Microgroove LPs in the 1950s
Festival Records appeared in late 1952 at just the right time. Microgroove Long Play records were seen a big part of the bright future for the record industry in Australia but there were a few issues that needed to be sorted out. To combat inflation, the Menzies government had introduced tough import restrictions which had made it difficult to source new records which were usually shipped from the U.K. On top of that, if you did find them, there was a significant sales tax. That said, at that time some 8 million records were being sold annually in Australia. If local production could be done then it seemed the best way to make records easier to find at a good price.
In May 1952 the Sunday Herald reported that E.M.I Australia had announced it would be producing and distributing the new technology “from November 1st, or as soon afterwards as is practicable.” It went on to say that Sydney dealers had said this development was the most important in the trade for many years.
A week later, the Sydney Morning Herald predicted that record buyers would soon be facing a Microgroove “war” with multiple companies looking at entering the burgeoning market. The same story highlighted the potential difficulties for collectors, with three speeds on offer 78rpm, 45rpm and 33rpm, but limited record players available offering the two slower speeds.
When treasurer Arthur Fadden handed down the 1952 budget in August there was good news – one of the big announcements was a drop in sales tax from 33 1/3% to 20%. Things were improving.
In his end of year wrap in December 1952, music critic Selwyn Speight observed that for record collectors, the year had been the most difficult and frustrating since the war, particularly for fans of classical music. However, looking forward to 1953 he said “the year’s outlook seems almost too good to be true”. His optimism was born of the fact that five companies would now be pressing LPs in Australia. Joining E.M.I would be Philips, the Australian Record Company, Radio Corporation, and Festival Records.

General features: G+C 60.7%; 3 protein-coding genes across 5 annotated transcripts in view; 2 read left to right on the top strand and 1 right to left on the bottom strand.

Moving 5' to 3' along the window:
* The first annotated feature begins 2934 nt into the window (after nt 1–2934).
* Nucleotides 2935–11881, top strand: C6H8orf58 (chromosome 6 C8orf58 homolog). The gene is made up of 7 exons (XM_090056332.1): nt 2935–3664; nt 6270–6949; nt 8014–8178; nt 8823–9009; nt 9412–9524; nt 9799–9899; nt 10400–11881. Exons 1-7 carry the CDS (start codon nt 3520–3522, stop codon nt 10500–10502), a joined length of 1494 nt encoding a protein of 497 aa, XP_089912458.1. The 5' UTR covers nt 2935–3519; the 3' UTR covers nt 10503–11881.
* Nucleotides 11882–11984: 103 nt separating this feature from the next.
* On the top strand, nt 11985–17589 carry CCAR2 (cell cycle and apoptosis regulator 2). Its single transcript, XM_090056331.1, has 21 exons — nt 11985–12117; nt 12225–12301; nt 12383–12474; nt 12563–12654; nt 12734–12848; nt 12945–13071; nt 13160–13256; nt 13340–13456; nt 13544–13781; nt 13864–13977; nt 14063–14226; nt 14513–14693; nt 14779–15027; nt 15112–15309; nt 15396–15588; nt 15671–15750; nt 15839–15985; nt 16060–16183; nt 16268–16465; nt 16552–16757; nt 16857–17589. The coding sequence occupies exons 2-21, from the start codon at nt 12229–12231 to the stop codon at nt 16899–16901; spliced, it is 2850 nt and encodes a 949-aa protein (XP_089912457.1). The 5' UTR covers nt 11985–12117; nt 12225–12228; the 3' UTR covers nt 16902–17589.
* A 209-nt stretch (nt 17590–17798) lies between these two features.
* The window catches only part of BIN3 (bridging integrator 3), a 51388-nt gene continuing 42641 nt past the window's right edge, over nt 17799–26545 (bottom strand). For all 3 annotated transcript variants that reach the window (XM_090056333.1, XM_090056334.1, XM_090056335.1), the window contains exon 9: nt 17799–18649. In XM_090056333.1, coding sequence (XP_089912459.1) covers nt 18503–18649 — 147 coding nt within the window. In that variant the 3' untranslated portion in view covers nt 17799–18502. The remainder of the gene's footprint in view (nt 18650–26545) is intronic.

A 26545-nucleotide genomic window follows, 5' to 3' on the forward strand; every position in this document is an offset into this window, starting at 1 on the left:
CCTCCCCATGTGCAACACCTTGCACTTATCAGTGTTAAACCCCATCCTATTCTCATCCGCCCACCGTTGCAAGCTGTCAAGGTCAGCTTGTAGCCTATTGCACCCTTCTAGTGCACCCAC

Festival’s First Release: Meet Mr Callaghan
The first recordings released by Festival were a single 78rpm disc on the Manhattan label featuring the song Meet Mr Callaghan played by Les Welch and his Orchestra. They hit the stores on 6th November 1952. Testament to the crowded market that Festival was entering is the fact that four versions of the same song were released on the same day. The B side featured Pamela Jopson, a vocalist Welch had met at a party, singing When I Fall In Love.
As a marketing ploy, even though it was the first release, the catalogue number printed on the label was FM-1019 to suggest there were other Festival releases out there. And indeed it wasn’t long before there were.
Several other single 78rpm sides from Welch were released in the coming weeks. By Christmas 1952 Meet Mr Callaghan had reportedly sold 10,000 copies and Festival was on its way.
While Meet Mr Callaghan played to the pop market, Festival’s other debut offering was for the burgeoning classical market. On 9th November 1952 Festival announced that its had secured the rights to press titles from the highly regarded Westminster label. A 3-LP set of Puccini’s Tosca – Orchestra of the Vienna State Opera (WAL-302) began appearing in stores from December 1st 1952. Keen to promote this aspect of their operations, in the lead up to Christmas it was possible to go into David Jones in Sydney to listen to public performances of the record being played.
The First Manhattan/Festival Long Play Microgroove Records